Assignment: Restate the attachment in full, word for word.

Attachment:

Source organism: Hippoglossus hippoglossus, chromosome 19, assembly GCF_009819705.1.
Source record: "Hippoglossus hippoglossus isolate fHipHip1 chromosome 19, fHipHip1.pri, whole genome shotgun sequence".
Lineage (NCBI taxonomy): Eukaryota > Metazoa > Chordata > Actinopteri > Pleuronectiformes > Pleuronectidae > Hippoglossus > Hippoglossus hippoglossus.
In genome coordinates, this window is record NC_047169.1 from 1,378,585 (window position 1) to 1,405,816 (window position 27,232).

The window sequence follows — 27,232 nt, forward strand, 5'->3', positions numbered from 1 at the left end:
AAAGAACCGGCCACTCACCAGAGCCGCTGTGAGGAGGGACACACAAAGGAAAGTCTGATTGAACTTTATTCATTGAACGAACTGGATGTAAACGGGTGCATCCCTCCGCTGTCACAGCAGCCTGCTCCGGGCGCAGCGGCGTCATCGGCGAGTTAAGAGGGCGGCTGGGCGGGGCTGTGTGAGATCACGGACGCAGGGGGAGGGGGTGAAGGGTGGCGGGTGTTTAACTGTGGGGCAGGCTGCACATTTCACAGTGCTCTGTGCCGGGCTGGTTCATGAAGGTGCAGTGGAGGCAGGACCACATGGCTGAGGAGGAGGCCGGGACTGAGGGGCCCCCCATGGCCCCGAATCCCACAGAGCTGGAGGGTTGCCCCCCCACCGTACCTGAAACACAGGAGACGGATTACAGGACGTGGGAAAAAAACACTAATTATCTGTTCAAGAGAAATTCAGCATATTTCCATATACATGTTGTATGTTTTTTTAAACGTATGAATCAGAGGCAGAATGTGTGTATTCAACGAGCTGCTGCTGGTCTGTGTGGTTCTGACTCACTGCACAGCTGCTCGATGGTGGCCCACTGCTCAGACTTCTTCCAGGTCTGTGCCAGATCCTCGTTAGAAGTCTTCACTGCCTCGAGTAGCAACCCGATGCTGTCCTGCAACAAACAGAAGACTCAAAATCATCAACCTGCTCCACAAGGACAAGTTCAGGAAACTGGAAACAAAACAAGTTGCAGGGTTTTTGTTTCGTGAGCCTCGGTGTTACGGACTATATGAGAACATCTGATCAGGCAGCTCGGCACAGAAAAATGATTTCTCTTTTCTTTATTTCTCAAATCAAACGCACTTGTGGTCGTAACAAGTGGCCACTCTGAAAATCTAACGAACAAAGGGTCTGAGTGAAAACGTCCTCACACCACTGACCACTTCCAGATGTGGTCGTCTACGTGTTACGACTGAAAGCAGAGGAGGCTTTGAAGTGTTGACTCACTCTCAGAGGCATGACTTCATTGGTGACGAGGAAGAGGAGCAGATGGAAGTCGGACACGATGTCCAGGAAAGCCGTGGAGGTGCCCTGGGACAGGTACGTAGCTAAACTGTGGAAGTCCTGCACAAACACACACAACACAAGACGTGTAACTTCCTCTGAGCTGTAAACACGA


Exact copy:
Source organism: Hippoglossus hippoglossus, chromosome 19, assembly GCF_009819705.1.
Source record: "Hippoglossus hippoglossus isolate fHipHip1 chromosome 19, fHipHip1.pri, whole genome shotgun sequence".
Lineage (NCBI taxonomy): Eukaryota > Metazoa > Chordata > Actinopteri > Pleuronectiformes > Pleuronectidae > Hippoglossus > Hippoglossus hippoglossus.
In genome coordinates, this window is record NC_047169.1 from 1,378,585 (window position 1) to 1,405,816 (window position 27,232).

The window sequence follows — 27,232 nt, forward strand, 5'->3', positions numbered from 1 at the left end:
AAAGAACCGGCCACTCACCAGAGCCGCTGTGAGGAGGGACACACAAAGGAAAGTCTGATTGAACTTTATTCATTGAACGAACTGGATGTAAACGGGTGCATCCCTCCGCTGTCACAGCAGCCTGCTCCGGGCGCAGCGGCGTCATCGGCGAGTTAAGAGGGCGGCTGGGCGGGGCTGTGTGAGATCACGGACGCAGGGGGAGGGGGTGAAGGGTGGCGGGTGTTTAACTGTGGGGCAGGCTGCACATTTCACAGTGCTCTGTGCCGGGCTGGTTCATGAAGGTGCAGTGGAGGCAGGACCACATGGCTGAGGAGGAGGCCGGGACTGAGGGGCCCCCCATGGCCCCGAATCCCACAGAGCTGGAGGGTTGCCCCCCCACCGTACCTGAAACACAGGAGACGGATTACAGGACGTGGGAAAAAAACACTAATTATCTGTTCAAGAGAAATTCAGCATATTTCCATATACATGTTGTATGTTTTTTTAAACGTATGAATCAGAGGCAGAATGTGTGTATTCAACGAGCTGCTGCTGGTCTGTGTGGTTCTGACTCACTGCACAGCTGCTCGATGGTGGCCCACTGCTCAGACTTCTTCCAGGTCTGTGCCAGATCCTCGTTAGAAGTCTTCACTGCCTCGAGTAGCAACCCGATGCTGTCCTGCAACAAACAGAAGACTCAAAATCATCAACCTGCTCCACAAGGACAAGTTCAGGAAACTGGAAACAAAACAAGTTGCAGGGTTTTTGTTTCGTGAGCCTCGGTGTTACGGACTATATGAGAACATCTGATCAGGCAGCTCGGCACAGAAAAATGATTTCTCTTTTCTTTATTTCTCAAATCAAACGCACTTGTGGTCGTAACAAGTGGCCACTCTGAAAATCTAACGAACAAAGGGTCTGAGTGAAAACGTCCTCACACCACTGACCACTTCCAGATGTGGTCGTCTACGTGTTACGACTGAAAGCAGAGGAGGCTTTGAAGTGTTGACTCACTCTCAGAGGCATGACTTCATTGGTGACGAGGAAGAGGAGCAGATGGAAGTCGGACACGATGTCCAGGAAAGCCGTGGAGGTGCCCTGGGACAGGTACGTAGCTAAACTGTGGAAGTCCTGCACAAACACACACAACACAAGACGTGTAACTTCCTCTGAGCTGTAAACACGA